The portal launch meeting attended by the United Nations Office on Drugs(UNODC), Technology Service Providers of Kenya (TESPOK), United Nations International Children’s Emergency Fund (UNICEF), International Centre for Missing and Exploited Children (ICMEC), Interpol and the Internet Service Providers was told that 132,700 webpages showing the sexual abuse of children globally were removed by IWF analysts in 2019.
Investigations deputy director at DCI, Carey Nyawinda said the partnership will go a long way in making Kenyan children safe “within physical and virtual environments”.
Last year, Internet giant, Google unveiled new tools and resources aimed at enhancing safeguards for stay-at-home children and adult people.
“We have intensified efforts to raise awareness about internet insecurities and empower audiences with tools and resources to help them stay safe online — particularly kids because they are the most vulnerable,” Google said.
“Having been involved in the creation of Africa’s first dedicated Anti Human Trafficking and Child Protection Unit in 2016 and the first dedicated Child Exploitation Cyber Unit in 2018, Qumodo are delighted to continue to support the huge impact this unit is having leading the way in the fight against child exploitation across Africa,” said Kelvin Lay MBE, Head of Strategic Partnerships with Qumodo, a company that researches, designs and develops AI technology.
“With the launch today of the IWF Portal in Kenya this puts in place another piece of the infrastructure that is required to protect the rights of African Children.”
Qumodo, he noted, would continue to work with Kenya’s DCI to provide the technology and mentorship in partnership with the IWF and other strategic partners “to bring a consistent law enforcement response across Africa and beyond.”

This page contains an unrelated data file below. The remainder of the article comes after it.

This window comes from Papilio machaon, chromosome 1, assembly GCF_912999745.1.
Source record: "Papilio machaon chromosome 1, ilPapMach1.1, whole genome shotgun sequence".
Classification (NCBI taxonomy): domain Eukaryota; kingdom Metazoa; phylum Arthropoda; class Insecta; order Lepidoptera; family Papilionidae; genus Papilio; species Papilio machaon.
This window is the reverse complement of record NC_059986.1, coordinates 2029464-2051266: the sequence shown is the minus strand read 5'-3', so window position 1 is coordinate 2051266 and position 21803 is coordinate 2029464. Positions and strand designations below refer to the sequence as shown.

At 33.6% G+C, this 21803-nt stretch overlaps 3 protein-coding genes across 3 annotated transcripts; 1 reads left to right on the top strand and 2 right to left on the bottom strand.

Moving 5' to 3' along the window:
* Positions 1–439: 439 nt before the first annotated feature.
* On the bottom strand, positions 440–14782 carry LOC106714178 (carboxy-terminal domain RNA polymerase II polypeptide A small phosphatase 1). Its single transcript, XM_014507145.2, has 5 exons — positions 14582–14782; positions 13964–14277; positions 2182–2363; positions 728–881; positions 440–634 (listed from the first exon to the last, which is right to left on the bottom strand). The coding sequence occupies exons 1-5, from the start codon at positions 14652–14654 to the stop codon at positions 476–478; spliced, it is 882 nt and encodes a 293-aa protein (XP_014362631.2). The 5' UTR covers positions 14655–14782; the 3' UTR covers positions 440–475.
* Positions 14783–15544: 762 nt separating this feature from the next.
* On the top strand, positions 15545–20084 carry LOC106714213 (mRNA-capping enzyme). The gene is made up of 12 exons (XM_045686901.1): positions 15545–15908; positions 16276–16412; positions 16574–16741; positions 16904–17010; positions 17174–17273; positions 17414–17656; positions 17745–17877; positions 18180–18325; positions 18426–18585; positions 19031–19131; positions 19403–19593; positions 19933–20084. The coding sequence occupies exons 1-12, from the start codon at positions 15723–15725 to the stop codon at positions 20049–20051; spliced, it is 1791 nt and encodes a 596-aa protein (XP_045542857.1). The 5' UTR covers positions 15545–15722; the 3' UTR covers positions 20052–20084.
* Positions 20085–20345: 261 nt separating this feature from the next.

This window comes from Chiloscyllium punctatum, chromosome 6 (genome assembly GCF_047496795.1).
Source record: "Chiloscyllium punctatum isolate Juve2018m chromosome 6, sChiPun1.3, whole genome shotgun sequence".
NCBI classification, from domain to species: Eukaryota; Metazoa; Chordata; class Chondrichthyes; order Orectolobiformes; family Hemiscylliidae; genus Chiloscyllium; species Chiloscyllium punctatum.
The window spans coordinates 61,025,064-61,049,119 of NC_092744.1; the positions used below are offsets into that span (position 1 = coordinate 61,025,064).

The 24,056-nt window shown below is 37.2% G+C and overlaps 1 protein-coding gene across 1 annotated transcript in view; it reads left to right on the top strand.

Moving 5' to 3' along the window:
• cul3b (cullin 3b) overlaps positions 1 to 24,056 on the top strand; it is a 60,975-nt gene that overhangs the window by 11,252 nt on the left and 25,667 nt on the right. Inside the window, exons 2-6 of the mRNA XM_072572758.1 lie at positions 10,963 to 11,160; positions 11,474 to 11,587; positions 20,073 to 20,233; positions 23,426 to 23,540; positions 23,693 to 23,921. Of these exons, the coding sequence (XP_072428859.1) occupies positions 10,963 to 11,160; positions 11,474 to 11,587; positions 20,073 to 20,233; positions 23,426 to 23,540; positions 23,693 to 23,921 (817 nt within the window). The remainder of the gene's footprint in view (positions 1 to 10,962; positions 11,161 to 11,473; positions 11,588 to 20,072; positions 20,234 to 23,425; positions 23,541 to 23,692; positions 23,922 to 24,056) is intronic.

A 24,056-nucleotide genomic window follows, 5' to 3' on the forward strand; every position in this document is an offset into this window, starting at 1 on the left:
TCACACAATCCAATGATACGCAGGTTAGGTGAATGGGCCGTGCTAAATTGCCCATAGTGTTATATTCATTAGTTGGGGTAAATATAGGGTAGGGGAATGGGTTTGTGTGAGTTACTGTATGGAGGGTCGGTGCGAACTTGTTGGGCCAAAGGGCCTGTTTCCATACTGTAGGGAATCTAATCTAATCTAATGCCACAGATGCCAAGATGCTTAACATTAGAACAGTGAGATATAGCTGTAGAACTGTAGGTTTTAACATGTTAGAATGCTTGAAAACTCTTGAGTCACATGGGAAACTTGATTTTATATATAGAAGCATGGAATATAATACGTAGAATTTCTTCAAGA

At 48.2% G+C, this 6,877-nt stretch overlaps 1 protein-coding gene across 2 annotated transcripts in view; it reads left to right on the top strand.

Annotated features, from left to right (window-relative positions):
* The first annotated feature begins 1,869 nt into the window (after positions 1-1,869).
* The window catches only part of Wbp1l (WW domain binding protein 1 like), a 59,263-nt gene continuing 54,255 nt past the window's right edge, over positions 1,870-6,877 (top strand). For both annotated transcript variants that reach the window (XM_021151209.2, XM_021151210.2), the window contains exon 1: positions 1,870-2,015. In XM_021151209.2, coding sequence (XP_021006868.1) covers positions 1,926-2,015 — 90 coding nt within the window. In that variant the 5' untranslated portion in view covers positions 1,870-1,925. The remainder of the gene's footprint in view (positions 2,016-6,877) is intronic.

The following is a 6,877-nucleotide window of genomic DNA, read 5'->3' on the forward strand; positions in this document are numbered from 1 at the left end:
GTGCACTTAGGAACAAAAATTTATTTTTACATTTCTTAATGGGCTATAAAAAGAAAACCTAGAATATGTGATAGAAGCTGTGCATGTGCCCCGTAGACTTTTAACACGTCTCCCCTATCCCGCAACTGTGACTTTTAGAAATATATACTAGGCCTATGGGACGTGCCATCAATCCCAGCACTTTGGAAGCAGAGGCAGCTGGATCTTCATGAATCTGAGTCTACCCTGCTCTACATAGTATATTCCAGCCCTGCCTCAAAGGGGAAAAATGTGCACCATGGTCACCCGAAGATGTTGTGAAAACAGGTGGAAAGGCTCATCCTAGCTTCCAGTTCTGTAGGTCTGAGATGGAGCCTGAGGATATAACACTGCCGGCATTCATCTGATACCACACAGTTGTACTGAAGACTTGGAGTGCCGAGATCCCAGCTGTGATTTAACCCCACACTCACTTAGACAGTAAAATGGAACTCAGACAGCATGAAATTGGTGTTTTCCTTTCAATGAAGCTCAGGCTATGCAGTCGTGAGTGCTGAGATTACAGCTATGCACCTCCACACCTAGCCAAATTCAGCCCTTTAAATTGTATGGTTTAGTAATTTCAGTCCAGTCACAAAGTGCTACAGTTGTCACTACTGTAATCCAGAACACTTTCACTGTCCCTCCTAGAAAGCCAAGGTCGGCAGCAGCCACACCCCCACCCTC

Kenya’s is the 44th IWF portal, the 21st to be launched in Africa, and the 26th to be sponsored by the Global Fund. IWF Portals are currently available in 17 languages – Arabic, English, French, Hindi, Indonesian, Kazakh, Lingala, Malaysian Bahasa, Mongolian, Nepali, Pashto, Portuguese, Spanish, Swahili, Ukrainian, Urdu, and Wolof.
Speaking in Nairobi where he launched a ‘How to be Safe Online’ storybook last year in October, Google country director Agnes Gathaiya said the advent of the Covid-19 period has triggered the need for higher internet controls to keep children away from online dangers including cyberbullying, hacking, phishing, and exposure to inappropriate material for the younger users.
According to IWF, 46 percent of victims are 10 years or under, while 92 percent of images uploaded were girl-victims.
The UK-based international charity now working with partners in 44 countries finds and removes images and videos of child sexual abuse from the internet.
Ms Gathaiya added that Google would continue monitoring and where necessary automatically blocking security threats from reaching users. Internet users, she advised, can reduce the security risk through unique, different and strong passwords across multiple channels.
“Phishing, a common technique where hackers trick people into granting access to their accounts or sensitive information, like passwords can be avoided by Google Chrome’s Password Alert extension at g.co/passwordalert that flags off and notifies users every time a Google password is used on a non-Google site,” she said.
Regular users, she stated, can enhance safety by enabling a two-step verification mode thereby blocking instances where users illegally access private email accounts while using a username and a password only.
Google said users should download mobile apps from trusted sources only adding that Google Play Store Apps are periodically checked to affirm safety of users.
Ms Gathaiya reiterated the need to browse on secure networks and connections adding that people need to be careful when using public or free Wi-Fi, even those requiring a password.